Former Ohio State women’s rowing coach Bethia Woolf turned her passion for an OSU class project into three blogs and local food touring business, Columbus Food Adventures.
During her three-year career as a rowing coach, Woolf enrolled in a geography course, not because it was a requirement, but because she found the professor, Kendra McSweeney, interesting.
“I took the course because I thought she was cool, down to earth and fun, but the kind of person who you could tell was really smart,” Woolf said. “Really the whole business I have now came from a class I took at Ohio State.”
Woolf, originally from London, England, has an American mother and an English father. She spent summers in America and has memories of the fresh produce her grandfather would grow in the states — tomatoes, bushels of peaches, and sweet corn — which are difficult to find in London, she said.
Although she has always loved food, Woolf’s position as OSU women’s rowing coach was one of the many jobs she decided to test before finding career bliss as a blogger and Columbus foodie. She recounted her résumé with a smirk: She worked in a bank before attending graduate school at the University of Oxford in Oxford, England, to become a teacher and rowing coach. After two years as a high school teacher, she decided she hated it, so she moved to Canada, where she trained to be a pilates fitness instructor. Bored with pilates, Woolf moved to Northampton, Mass., to attend Smith College where she coached rowing.
Woolf created her first blog, Hungry Woolf, as a way to keep in touch with her family and friends across the pond.
“I started doing it thinking it was a way to connect with people far away,” Woolf said. “But actually it’s been a really amazing way to connect with people locally.”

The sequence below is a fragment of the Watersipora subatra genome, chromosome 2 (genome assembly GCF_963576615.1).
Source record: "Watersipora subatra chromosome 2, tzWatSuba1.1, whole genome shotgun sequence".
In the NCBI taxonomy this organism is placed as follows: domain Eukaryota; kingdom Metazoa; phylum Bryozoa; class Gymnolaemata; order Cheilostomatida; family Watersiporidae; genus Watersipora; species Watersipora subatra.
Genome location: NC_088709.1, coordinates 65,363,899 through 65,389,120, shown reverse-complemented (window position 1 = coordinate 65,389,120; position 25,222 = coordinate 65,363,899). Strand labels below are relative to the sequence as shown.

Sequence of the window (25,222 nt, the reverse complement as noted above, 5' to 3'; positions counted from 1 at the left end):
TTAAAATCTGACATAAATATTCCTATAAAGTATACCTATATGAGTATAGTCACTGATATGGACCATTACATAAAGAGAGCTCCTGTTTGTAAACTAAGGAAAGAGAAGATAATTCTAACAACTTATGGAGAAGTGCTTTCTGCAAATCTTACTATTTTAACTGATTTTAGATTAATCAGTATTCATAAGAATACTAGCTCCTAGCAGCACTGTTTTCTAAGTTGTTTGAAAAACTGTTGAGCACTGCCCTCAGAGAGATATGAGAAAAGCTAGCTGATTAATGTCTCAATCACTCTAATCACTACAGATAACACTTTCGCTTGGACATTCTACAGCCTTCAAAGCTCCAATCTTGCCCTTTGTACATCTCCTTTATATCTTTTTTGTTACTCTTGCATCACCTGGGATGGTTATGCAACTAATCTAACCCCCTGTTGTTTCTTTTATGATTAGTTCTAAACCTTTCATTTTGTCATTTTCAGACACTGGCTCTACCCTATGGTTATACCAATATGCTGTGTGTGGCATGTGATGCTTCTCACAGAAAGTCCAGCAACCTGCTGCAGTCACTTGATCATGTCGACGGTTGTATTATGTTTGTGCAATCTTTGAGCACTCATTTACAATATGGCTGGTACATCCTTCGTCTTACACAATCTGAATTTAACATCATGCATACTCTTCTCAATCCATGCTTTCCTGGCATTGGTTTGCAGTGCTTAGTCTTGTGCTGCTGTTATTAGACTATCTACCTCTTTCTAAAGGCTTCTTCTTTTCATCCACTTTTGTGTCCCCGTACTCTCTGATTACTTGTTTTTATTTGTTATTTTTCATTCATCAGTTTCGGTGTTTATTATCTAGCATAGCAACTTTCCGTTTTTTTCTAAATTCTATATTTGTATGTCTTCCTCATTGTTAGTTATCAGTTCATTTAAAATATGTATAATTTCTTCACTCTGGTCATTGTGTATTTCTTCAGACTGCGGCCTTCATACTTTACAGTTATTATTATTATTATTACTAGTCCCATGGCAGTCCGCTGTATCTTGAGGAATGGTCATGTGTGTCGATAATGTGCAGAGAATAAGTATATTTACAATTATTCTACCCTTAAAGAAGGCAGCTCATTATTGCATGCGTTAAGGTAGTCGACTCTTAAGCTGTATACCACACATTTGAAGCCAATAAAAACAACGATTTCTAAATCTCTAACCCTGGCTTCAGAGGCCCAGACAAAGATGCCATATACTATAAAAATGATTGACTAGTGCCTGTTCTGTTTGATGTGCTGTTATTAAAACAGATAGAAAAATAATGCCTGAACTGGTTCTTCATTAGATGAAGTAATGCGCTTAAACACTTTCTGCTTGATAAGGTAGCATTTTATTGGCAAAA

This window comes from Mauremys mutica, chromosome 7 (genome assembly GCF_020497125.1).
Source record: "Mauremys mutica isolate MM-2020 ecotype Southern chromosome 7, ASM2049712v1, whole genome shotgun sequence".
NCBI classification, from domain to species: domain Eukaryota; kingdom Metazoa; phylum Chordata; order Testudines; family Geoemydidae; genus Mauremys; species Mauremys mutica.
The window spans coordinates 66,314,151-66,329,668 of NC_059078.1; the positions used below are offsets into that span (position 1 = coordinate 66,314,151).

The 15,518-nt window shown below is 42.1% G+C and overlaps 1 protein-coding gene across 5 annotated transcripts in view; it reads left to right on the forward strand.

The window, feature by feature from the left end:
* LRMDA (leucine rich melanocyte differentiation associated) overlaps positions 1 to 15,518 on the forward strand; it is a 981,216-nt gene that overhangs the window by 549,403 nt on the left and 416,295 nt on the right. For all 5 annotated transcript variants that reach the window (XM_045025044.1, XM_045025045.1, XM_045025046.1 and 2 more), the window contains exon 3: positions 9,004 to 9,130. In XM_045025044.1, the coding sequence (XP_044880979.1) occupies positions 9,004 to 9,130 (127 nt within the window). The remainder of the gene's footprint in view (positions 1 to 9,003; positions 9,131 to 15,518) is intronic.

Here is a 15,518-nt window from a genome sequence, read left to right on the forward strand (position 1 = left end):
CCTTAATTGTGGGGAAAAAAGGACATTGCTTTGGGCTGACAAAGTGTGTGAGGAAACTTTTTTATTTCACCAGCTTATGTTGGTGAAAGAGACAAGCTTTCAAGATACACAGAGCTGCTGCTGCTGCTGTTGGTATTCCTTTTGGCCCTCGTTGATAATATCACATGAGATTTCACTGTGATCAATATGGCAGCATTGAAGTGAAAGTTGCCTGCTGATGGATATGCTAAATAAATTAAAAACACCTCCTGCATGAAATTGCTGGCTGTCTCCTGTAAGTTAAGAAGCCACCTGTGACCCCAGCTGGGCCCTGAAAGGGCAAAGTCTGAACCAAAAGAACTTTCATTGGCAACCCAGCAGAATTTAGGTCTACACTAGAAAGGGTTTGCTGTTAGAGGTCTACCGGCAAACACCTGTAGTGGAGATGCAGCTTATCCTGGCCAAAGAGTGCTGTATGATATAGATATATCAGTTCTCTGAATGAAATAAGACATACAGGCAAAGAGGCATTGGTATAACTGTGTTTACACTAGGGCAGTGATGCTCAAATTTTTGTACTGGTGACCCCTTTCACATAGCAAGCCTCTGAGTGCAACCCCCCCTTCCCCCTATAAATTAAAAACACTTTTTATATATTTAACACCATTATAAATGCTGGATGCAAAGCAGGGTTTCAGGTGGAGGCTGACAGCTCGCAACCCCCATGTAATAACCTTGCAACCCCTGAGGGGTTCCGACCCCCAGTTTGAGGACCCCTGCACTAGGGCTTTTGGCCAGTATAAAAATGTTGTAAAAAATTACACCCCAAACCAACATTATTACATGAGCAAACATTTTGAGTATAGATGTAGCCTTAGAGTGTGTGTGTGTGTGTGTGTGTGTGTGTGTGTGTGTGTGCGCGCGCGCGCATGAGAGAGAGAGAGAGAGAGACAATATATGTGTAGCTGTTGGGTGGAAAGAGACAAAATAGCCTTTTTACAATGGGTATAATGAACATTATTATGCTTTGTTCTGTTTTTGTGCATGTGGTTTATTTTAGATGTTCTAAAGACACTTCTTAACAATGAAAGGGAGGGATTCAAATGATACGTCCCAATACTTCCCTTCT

For her geography class, Woolf had to create a Latin American-related project that involved Columbus. After a friend suggested that she check out the Columbus-area taco trucks, the taco truck food blog was born. McSweeney remembers Woolf’s passion for her class project.
“One of the things I find particularly interesting is that it took a person from England to champion local food in the way that she has,” McSweeney said. “I think it just shows that sometimes it’s hard for locals to understand just what they’ve got, and it takes an outsider to say ‘This is really something special going on here.'”
After one of Woolf’s taco truck events from the class garnered a 200-person turn-out, Woolf decided her love for food could be more than a hobby.
“I’ve always chosen to do the things that I’m passionate about and interested in and, kind of, let the rest work out,” Woolf said. “I guess I’m an idealist.”
Columbus Food Adventures has been in business for a more than a year. Woolf leads groups of food enthusiasts around German Village and Short North Food Tours, an Alt Eats Tour that features ethnic foods, an All Dessert Food Tour and the Taco Truck Tour. The German Village and Short North adventures are walking tours, while the rest are van-based. Tickets for the tours, which last three to four hours, range from $50-$60.
Woolf, 36, no longer rows due to back pain, but she still prefers to exercise outside, biking or swimming. She also writes a column for Crave magazine about street food and is featured on a local radio show called Foodcast on Saturdays at 2 p.m. on 90.5 FM, WCBE.
Tourists aren’t the only people benefitting from Woolf’s passion for food. Spencer Budros of Pistacia Vera, a featured bakery on the All Desserts Tour, said he is thankful for what Woolf has done in the community.
“What’s special about the tours is it’s a great way to be exposed, not only to different restaurants, but to different neighborhoods in Columbus,” Budros said.
Woolf’s favorite campus area restaurants are Fito’s for Peruvian rotisserie chicken, Yau’s Asian Bistro for salty spicy squid and El Manantial Latino, the Colombian taco truck at the corner of Lane Avenue and High Street.
The future of Columbus Food Adventures is as uncertain as the location of Woolf’s next meal.
“I don’t know if I’ll do it forever,” Woolf said. “If you look at my track record, it’s unlikely.”